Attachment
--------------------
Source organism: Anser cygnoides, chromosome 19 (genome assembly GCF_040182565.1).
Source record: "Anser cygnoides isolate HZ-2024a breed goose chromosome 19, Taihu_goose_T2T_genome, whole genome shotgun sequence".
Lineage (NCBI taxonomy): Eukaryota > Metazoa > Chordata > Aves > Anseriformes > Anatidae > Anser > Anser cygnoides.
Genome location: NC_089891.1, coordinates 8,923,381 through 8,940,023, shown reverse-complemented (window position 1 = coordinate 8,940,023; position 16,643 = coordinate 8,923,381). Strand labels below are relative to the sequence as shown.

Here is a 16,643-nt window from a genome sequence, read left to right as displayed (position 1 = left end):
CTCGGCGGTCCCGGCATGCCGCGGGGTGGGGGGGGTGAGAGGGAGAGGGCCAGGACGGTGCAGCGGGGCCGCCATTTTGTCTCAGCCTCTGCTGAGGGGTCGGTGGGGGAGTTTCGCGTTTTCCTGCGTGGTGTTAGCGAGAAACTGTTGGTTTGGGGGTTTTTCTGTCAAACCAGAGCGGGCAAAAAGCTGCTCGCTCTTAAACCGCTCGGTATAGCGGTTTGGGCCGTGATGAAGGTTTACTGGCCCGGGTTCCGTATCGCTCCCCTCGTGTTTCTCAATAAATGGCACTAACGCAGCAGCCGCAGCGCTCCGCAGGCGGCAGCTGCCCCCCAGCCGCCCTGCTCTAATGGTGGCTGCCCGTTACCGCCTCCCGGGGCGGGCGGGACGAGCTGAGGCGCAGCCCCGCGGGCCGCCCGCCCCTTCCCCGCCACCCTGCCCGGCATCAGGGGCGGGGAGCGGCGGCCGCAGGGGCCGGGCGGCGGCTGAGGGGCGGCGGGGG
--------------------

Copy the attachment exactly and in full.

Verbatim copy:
Source organism: Anser cygnoides, chromosome 19 (genome assembly GCF_040182565.1).
Source record: "Anser cygnoides isolate HZ-2024a breed goose chromosome 19, Taihu_goose_T2T_genome, whole genome shotgun sequence".
Lineage (NCBI taxonomy): Eukaryota > Metazoa > Chordata > Aves > Anseriformes > Anatidae > Anser > Anser cygnoides.
Genome location: NC_089891.1, coordinates 8,923,381 through 8,940,023, shown reverse-complemented (window position 1 = coordinate 8,940,023; position 16,643 = coordinate 8,923,381). Strand labels below are relative to the sequence as shown.

Here is a 16,643-nt window from a genome sequence, read left to right as displayed (position 1 = left end):
CTCGGCGGTCCCGGCATGCCGCGGGGTGGGGGGGGTGAGAGGGAGAGGGCCAGGACGGTGCAGCGGGGCCGCCATTTTGTCTCAGCCTCTGCTGAGGGGTCGGTGGGGGAGTTTCGCGTTTTCCTGCGTGGTGTTAGCGAGAAACTGTTGGTTTGGGGGTTTTTCTGTCAAACCAGAGCGGGCAAAAAGCTGCTCGCTCTTAAACCGCTCGGTATAGCGGTTTGGGCCGTGATGAAGGTTTACTGGCCCGGGTTCCGTATCGCTCCCCTCGTGTTTCTCAATAAATGGCACTAACGCAGCAGCCGCAGCGCTCCGCAGGCGGCAGCTGCCCCCCAGCCGCCCTGCTCTAATGGTGGCTGCCCGTTACCGCCTCCCGGGGCGGGCGGGACGAGCTGAGGCGCAGCCCCGCGGGCCGCCCGCCCCTTCCCCGCCACCCTGCCCGGCATCAGGGGCGGGGAGCGGCGGCCGCAGGGGCCGGGCGGCGGCTGAGGGGCGGCGGGGG